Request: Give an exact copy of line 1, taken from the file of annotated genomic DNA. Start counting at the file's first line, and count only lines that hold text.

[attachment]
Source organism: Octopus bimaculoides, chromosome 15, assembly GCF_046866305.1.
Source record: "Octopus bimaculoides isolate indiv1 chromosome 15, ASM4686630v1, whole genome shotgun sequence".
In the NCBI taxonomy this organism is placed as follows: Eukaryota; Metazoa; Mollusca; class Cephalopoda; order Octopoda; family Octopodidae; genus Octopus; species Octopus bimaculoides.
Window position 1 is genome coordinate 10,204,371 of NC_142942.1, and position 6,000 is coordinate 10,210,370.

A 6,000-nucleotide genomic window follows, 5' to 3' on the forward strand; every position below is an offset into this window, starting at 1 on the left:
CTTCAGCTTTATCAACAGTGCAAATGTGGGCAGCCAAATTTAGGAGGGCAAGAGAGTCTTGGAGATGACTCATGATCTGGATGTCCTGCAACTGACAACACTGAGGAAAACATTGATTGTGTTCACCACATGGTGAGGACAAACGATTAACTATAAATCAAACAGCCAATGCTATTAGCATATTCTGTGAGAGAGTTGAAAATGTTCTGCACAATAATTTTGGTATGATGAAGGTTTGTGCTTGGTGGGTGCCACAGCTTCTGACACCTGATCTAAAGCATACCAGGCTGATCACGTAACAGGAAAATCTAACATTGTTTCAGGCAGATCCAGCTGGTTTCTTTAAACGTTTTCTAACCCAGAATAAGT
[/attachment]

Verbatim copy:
Source organism: Octopus bimaculoides, chromosome 15, assembly GCF_046866305.1.